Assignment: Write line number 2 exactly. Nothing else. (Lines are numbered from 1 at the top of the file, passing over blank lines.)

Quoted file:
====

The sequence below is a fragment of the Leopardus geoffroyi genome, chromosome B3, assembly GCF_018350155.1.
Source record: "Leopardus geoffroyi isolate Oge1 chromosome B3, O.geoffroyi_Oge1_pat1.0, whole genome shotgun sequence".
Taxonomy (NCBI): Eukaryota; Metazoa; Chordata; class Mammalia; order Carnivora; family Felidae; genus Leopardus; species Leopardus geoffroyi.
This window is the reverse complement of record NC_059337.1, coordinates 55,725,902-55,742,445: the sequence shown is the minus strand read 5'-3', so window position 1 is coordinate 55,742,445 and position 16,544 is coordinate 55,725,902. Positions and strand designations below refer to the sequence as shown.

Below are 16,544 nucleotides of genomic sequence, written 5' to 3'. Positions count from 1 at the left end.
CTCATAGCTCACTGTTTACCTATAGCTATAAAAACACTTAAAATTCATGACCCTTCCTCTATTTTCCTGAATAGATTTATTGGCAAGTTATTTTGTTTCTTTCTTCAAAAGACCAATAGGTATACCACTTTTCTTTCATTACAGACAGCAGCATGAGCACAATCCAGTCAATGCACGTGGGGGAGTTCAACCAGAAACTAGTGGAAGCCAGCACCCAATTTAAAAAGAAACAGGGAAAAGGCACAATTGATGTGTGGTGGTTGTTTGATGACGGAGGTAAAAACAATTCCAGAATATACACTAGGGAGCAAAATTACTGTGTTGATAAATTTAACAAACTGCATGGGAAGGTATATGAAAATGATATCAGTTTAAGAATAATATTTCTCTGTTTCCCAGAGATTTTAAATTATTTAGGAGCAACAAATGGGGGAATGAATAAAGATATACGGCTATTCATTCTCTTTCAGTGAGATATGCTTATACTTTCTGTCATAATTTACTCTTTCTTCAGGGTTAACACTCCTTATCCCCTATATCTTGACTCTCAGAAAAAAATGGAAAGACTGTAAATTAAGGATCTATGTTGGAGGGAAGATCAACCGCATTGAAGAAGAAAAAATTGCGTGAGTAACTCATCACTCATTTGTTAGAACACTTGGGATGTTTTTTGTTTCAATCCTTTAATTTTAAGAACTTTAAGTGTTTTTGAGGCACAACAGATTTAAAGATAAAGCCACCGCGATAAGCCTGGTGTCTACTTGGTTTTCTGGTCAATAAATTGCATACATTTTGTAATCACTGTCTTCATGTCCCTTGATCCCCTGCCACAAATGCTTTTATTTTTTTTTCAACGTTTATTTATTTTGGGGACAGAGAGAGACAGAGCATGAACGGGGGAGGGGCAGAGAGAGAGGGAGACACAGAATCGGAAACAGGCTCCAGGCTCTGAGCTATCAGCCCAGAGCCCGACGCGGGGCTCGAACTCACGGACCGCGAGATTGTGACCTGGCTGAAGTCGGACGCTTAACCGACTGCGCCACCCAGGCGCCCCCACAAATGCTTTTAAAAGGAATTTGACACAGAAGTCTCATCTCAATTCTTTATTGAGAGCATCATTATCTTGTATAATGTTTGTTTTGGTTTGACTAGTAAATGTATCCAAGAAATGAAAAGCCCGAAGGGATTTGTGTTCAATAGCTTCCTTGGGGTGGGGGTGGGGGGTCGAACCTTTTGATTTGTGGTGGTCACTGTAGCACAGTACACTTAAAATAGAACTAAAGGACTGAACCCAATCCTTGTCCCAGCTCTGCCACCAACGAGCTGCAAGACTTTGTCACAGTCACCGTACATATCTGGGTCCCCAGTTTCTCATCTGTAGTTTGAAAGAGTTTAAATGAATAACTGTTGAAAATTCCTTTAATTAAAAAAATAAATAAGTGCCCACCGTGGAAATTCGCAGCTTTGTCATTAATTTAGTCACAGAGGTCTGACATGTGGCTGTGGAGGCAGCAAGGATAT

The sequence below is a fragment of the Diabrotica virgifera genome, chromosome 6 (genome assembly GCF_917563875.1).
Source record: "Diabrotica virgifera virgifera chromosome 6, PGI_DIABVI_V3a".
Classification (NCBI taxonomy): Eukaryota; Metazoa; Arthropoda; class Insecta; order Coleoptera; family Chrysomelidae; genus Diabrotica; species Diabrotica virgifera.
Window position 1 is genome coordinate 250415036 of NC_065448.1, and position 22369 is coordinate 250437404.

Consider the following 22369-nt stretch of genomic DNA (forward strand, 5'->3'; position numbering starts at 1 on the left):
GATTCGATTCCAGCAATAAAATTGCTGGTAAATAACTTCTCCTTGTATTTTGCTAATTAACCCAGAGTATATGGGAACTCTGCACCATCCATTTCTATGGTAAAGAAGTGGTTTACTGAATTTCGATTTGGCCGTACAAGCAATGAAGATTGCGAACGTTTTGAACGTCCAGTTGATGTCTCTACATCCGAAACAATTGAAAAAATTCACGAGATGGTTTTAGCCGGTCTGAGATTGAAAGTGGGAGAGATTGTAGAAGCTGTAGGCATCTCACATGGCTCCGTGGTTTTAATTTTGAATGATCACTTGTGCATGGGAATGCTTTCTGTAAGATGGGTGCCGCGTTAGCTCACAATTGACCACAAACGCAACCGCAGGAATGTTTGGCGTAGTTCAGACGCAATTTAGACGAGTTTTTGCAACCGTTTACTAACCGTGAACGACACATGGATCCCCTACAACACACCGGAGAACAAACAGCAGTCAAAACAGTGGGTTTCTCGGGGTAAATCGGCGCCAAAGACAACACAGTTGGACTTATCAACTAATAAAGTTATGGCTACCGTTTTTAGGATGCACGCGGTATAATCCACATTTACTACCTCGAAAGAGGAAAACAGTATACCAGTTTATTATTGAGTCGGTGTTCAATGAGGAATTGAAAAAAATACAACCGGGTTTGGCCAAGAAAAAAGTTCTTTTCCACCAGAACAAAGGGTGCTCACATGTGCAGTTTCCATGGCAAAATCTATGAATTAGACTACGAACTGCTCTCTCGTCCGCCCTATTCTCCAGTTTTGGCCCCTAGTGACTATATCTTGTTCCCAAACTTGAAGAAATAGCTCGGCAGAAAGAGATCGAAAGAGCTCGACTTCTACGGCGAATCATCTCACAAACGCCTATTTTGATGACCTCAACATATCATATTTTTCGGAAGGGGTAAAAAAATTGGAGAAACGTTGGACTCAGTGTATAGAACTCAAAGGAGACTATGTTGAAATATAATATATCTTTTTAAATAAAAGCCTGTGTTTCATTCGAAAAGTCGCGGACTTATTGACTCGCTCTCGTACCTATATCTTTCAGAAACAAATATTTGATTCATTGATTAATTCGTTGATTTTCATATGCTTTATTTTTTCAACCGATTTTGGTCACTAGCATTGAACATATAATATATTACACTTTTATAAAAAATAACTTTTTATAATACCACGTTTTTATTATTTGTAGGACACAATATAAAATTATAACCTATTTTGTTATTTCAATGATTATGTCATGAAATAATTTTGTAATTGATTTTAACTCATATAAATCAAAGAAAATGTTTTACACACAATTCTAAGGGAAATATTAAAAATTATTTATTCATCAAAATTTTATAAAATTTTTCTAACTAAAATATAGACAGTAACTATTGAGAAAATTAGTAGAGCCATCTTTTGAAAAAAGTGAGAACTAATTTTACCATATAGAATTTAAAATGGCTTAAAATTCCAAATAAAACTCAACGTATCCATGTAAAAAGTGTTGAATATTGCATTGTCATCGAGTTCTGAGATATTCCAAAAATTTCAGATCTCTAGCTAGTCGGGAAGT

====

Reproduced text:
Source record: "Leopardus geoffroyi isolate Oge1 chromosome B3, O.geoffroyi_Oge1_pat1.0, whole genome shotgun sequence".